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Lee’s Ferry Cemetery

Lee’s Ferry Cemetery
March 08
11:12 2017

There’s nothing like mixing a little history with entertainment. That’s what happened Tuesday night at the Page Community Center where author Kern Nuttall lectured a large audience on the history of the cemetery at Lee’s Ferry.

The cemetery is just part of Nuttall’s book “In a Better Place; Cemeteries and Gravesites of Grand Canyon.”

Nuttall’s entertaining presentation looked at the cemetery from several angles and included pictures dating back many years, while some were fairly recent.

The first person who was buried there, according to Nuttall, was poor James Jackson. Here was man whose cabin was right next to where the cemetery would be after he was gone.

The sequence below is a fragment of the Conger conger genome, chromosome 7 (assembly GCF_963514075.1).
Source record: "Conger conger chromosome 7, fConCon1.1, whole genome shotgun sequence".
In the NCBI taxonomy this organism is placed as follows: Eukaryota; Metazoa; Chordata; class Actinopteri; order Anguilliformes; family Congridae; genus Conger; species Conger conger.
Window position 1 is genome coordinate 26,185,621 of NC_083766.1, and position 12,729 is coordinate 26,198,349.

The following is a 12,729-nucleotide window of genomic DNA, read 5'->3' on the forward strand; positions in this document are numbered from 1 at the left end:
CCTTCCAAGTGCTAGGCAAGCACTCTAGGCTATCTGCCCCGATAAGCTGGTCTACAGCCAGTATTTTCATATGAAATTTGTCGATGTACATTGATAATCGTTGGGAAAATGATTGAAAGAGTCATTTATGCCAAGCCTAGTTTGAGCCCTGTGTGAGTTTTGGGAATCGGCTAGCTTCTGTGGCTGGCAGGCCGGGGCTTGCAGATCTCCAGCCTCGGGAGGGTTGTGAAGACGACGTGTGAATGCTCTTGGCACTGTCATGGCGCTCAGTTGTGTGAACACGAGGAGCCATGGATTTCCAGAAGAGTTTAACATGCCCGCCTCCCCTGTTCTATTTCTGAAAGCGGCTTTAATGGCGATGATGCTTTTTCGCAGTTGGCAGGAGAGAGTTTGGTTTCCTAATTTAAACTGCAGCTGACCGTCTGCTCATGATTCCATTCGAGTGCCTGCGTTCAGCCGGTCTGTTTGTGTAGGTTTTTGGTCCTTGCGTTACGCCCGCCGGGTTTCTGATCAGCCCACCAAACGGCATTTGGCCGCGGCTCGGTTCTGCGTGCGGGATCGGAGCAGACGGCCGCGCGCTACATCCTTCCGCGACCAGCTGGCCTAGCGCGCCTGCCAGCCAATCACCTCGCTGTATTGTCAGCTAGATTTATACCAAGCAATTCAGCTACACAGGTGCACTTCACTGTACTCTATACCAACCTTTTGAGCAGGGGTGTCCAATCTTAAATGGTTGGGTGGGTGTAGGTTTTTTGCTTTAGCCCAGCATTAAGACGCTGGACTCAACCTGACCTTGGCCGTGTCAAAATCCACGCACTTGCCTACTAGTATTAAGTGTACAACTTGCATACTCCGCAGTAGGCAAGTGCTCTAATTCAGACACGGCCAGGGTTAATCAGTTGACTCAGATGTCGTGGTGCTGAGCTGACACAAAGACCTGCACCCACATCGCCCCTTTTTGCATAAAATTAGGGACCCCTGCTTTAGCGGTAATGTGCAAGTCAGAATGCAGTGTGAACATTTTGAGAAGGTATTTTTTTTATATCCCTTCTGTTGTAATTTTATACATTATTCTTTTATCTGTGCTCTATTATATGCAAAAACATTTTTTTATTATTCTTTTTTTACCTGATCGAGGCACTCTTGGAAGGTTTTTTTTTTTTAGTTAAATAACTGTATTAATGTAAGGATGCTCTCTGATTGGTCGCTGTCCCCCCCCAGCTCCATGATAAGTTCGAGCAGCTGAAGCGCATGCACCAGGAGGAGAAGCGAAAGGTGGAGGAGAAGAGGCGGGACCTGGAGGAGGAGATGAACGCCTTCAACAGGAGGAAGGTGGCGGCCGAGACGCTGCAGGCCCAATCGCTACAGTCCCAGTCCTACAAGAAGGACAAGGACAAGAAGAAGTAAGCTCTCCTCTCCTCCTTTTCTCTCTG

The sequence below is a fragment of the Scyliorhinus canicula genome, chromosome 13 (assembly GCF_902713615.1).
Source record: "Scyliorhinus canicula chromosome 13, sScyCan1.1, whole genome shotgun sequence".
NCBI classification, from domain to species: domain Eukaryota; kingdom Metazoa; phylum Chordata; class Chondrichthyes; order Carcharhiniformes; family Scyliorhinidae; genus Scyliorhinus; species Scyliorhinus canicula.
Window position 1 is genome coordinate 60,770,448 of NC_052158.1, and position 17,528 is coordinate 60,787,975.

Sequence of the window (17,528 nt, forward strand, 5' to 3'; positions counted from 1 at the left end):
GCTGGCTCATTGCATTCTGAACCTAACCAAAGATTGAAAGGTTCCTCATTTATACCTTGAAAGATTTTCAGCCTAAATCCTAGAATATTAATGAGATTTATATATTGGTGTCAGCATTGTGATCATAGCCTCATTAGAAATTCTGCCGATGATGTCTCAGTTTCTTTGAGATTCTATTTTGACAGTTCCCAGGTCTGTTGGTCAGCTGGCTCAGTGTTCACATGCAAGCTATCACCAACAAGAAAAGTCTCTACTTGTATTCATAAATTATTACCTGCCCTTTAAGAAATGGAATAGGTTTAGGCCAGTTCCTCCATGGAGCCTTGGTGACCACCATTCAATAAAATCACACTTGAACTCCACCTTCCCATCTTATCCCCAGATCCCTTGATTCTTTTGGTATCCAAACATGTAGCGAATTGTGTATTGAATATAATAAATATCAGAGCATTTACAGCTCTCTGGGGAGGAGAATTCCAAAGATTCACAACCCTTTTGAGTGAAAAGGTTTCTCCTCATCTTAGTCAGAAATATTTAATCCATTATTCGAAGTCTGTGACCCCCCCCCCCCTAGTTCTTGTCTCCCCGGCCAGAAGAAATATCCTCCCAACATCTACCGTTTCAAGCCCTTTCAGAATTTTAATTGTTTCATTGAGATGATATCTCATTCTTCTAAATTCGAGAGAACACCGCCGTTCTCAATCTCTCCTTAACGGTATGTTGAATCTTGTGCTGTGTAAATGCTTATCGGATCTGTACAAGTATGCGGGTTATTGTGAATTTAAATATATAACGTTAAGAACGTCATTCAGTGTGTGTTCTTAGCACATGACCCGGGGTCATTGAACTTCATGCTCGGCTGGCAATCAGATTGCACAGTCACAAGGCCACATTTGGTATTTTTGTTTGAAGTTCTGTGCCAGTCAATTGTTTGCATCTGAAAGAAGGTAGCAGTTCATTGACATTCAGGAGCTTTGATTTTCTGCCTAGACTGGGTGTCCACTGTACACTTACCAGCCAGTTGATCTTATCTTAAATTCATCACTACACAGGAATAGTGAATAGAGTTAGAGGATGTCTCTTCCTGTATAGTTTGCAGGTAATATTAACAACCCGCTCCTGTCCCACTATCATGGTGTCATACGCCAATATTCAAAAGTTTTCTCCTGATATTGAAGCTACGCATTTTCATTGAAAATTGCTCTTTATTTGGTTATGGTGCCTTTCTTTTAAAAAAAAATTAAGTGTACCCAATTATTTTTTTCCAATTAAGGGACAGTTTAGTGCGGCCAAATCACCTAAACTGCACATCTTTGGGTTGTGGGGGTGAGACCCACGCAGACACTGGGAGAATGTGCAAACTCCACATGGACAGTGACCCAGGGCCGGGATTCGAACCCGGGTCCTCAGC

It seems Mr. Jackson was single, but wanted to marry. He left Lee’s Ferry for Johnson Canyon near Kanab; where there was a gal he thought might accept his proposal. It didn’t work out that way, and he began his trek back in the cold and snow.

Jackson was found crawling on his hands and knees and suffering from frostbite. He was assisted back to Lee’s Ferry, but died hours later of gangrene, brought on by the cold. He was buried outside his cabin, and thus began Lee’s Ferry Cemetery.

The saddest story was that of the four children who died of diphtheria in 1891. Their final resting place is the cemetery at Lee’s Ferry. It is believed they caught the illness from a family that had passed through Lee’s Ferry.

Lee’s Ferry was named for John D. Lee and served as the only place to safely cross the Colorado River for hundreds of miles. It remained in operation from the mid 19th Century until the late 1920’s when Navajo Bridge opened.

Mr. Nuttall is a retired pathologist and lives in Page.

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